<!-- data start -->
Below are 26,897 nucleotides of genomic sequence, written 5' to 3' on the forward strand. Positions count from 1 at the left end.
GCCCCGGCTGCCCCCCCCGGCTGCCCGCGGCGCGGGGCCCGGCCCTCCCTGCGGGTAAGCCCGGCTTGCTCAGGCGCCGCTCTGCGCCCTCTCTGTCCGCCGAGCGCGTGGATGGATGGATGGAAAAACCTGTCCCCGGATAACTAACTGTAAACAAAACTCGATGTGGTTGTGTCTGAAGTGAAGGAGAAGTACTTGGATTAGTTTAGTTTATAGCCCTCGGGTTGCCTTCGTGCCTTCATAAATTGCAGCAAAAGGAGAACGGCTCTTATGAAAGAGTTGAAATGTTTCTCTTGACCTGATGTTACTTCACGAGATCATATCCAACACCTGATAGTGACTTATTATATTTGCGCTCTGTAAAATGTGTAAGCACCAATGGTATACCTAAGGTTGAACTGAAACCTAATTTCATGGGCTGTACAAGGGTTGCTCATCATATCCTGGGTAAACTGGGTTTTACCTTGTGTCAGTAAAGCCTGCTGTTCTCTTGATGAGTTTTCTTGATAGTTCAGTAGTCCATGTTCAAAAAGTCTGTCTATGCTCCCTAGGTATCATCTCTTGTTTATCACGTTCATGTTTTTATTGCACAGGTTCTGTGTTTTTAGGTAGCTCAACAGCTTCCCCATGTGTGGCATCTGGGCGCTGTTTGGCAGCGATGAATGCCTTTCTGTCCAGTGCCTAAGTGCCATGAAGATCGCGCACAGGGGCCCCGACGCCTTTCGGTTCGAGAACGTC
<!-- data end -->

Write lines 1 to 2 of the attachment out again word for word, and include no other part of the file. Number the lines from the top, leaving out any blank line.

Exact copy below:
Below are 26,897 nucleotides of genomic sequence, written 5' to 3' on the forward strand. Positions count from 1 at the left end.
GCCCCGGCTGCCCCCCCCGGCTGCCCGCGGCGCGGGGCCCGGCCCTCCCTGCGGGTAAGCCCGGCTTGCTCAGGCGCCGCTCTGCGCCCTCTCTGTCCGCCGAGCGCGTGGATGGATGGATGGAAAAACCTGTCCCCGGATAACTAACTGTAAACAAAACTCGATGTGGTTGTGTCTGAAGTGAAGGAGAAGTACTTGGATTAGTTTAGTTTATAGCCCTCGGGTTGCCTTCGTGCCTTCATAAATTGCAGCAAAAGGAGAACGGCTCTTATGAAAGAGTTGAAATGTTTCTCTTGACCTGATGTTACTTCACGAGATCATATCCAACACCTGATAGTGACTTATTATATTTGCGCTCTGTAAAATGTGTAAGCACCAATGGTATACCTAAGGTTGAACTGAAACCTAATTTCATGGGCTGTACAAGGGTTGCTCATCATATCCTGGGTAAACTGGGTTTTACCTTGTGTCAGTAAAGCCTGCTGTTCTCTTGATGAGTTTTCTTGATAGTTCAGTAGTCCATGTTCAAAAAGTCTGTCTATGCTCCCTAGGTATCATCTCTTGTTTATCACGTTCATGTTTTTATTGCACAGGTTCTGTGTTTTTAGGTAGCTCAACAGCTTCCCCATGTGTGGCATCTGGGCGCTGTTTGGCAGCGATGAATGCCTTTCTGTCCAGTGCCTAAGTGCCATGAAGATCGCGCACAGGGGCCCCGACGCCTTTCGGTTCGAGAACGTC